Brands’ widespread reticence to stand up for trans people was a significant motivator for the launch of Adveket Cosmetics. Mayfield says the battle for trans rights is “not something that people always want to pair themselves with, and I understand that because everyone has different values, and they perhaps don’t want to be related to certain things. But I was like, you know what? I’m just going start a damn makeup line myself.”

Adveket’s priority this year is launching a scholarship fund for people to attend cosmetology school. “When you think about the safest area for the LGBTQ community for the entire binary spectrum, one place you’ll always be able to work is in beauty,” says Mayfield. “It doesn’t matter where you came from. If your blowout is sick in a salon, you are going to make money.”

Adveket Cosmetics is a line of non-binary makeup and skincare that launched in 2016 to generate funds for I Wore Lipstick, its founder Justin Mayfield’s equality-focused charity that backs organizations such as the Trans Employment Empowerment Program and The Covenant House Los Angeles.

Job placement is a key goal for Rob Smith, founder of The Phluid Project, a brand that has gender-free apparel and fragrances sold at Sephora. Through a job portal on its site, The Phluid Project helps employers recruit LGBTQ+ talent. In 2019, the company introduced the gender-expansive training program G.E.T. Phluid led by non-binary and trans people. This year, Smith founded The Phluid Foundation with the aim of raising $100,000 for marginalized communities, including homeless queer youth and trans women of color.

“If I’m going to send these folks to workspaces, I have to help make them safe and affirming spaces,” says Smith. In recent months, he notes, “The interest is escalating so high. The education platform is exploding.”

Beauty brands are increasingly attempting to diversify their employee pools. “The most important step any brand can make for ensuring they are showing genuine solidarity with any marginalized group is to diversity from within,” says Blackler. “That’s why we have a trans-inclusive team. Our message is consistent and honest because it comes from the same people who unfortunately are faced with the challenges which are continually stacked up against trans people today.”

It’s not just mission-driven indie beauty brands fostering diversity in the workplace. In 2020, beauty conglomerate Coty Inc. named Sue Y Nabi, a trans woman, as its CEO. Sephora’s SephoraPrism employee resource group is designed to support LGBTQ+ employees. The beauty retailer’s Classes for Confidence program features complimentary in-store makeup lessons for members of the transgender community. In 2019, Sephora drew notice for its Identify as We campaign that celebrated trans and non-binary beauty.

In a statement emailed to Beauty Independent, a Sephora representative wrote, “We are saddened by the continued injustices and inequities faced by the transgender community. In the beauty industry, we have a unique opportunity to support and amplify the voices of the transgender community, and other marginalized groups, starting with our own organization.”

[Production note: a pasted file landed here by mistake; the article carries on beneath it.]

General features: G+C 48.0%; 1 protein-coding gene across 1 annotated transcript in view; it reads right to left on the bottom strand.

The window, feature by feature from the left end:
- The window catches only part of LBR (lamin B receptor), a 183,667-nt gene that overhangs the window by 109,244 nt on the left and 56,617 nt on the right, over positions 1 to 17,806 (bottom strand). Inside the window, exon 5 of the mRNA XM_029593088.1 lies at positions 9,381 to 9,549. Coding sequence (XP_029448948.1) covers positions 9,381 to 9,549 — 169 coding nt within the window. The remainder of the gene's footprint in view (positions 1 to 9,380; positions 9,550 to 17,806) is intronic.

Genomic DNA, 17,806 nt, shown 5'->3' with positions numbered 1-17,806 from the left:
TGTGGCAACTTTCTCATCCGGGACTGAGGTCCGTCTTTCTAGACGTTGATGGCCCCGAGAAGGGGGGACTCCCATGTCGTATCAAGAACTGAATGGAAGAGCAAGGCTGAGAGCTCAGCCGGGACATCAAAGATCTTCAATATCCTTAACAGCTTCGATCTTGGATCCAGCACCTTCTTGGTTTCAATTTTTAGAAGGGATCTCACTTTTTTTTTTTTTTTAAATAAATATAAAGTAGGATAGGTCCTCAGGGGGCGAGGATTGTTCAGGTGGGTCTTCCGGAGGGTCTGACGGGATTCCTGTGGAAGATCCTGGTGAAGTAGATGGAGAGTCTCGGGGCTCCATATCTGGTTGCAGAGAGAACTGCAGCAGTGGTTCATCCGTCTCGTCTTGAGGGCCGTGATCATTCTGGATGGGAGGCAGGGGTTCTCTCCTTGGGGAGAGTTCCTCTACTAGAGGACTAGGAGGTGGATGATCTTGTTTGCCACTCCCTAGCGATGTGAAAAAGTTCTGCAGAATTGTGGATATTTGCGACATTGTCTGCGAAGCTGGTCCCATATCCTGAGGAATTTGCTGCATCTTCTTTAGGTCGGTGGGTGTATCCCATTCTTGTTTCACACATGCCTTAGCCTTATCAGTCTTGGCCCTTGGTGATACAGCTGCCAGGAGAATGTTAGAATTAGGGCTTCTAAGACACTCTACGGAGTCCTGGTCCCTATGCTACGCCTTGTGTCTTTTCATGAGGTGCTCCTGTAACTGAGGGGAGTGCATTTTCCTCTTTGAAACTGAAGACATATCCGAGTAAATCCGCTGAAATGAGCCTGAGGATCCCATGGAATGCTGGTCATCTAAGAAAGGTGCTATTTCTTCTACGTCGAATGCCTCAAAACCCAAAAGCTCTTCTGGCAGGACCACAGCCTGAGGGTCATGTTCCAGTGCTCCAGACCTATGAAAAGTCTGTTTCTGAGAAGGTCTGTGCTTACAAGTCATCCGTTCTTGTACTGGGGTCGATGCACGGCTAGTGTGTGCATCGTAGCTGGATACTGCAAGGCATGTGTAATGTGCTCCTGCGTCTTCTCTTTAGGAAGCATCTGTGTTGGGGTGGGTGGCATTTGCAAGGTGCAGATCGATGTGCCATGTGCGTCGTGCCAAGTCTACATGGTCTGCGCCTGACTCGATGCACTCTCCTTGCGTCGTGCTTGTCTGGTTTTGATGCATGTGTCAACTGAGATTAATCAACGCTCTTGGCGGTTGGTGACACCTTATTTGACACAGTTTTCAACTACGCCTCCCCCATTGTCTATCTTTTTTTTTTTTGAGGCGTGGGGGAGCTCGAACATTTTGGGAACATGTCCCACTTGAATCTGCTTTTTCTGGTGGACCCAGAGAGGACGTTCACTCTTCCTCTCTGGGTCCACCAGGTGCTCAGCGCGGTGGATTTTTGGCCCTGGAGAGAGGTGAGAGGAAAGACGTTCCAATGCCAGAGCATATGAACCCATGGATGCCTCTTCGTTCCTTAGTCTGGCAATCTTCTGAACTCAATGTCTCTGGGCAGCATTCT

There’s still work to be done as legislation hostile to trans people spreads, but Smith argues the anti-trans policy push signals a last gasp of sorts, and trans rights will ultimately prevail. “I think it’s a fear of dismantling this binary construct,” he says. “The last fight against the resistance is the hardest push. It feels like this is the end of the patriarchy.”

Feature photo credit: Alex Webster


  • 2021 has been an unprecedented year for legislation that threatens the rights of trans people and trans youth in particular.
  • According to the organization Human Rights Campaign, more than 115 anti-trans bills have been introduced over 30 states this year, including ones seeking to ban gender-affirming healthcare for trans youth and prohibit trans kids from participating in sports teams aligning with their gender identities.
  • Historically, there’s been a deep connection between trans people and the beauty industry. Beauty products have been important tools for transitioning trans women, and there are prominent trans beauty YouTubers and brand founders such as Dragun Beauty founder Nikita Dragun and Nikkie de Jager, the makeup artist and YouTuber better known as NikkieTutorials.
  • One way that beauty brands are taking a stand in promoting trans acceptance is by prioritizing representation of trans beauty in their campaigns and not just during Pride month.
  • Beauty brands are partnering with various organizations and dedicating portions of their proceeds support the trans community.
  • Both smaller, mission-driven brands and corporate behemoths are embracing the trans community by offering free makeup lessons and safe, welcoming environments in which to experiment with makeup.
  • Job creation is another focus of trans allies in the beauty industry. Brands are assisting at job fairs, creating job portals and founding scholarship funds. Many beauty brands are also vowing to foster diversity within their workplaces.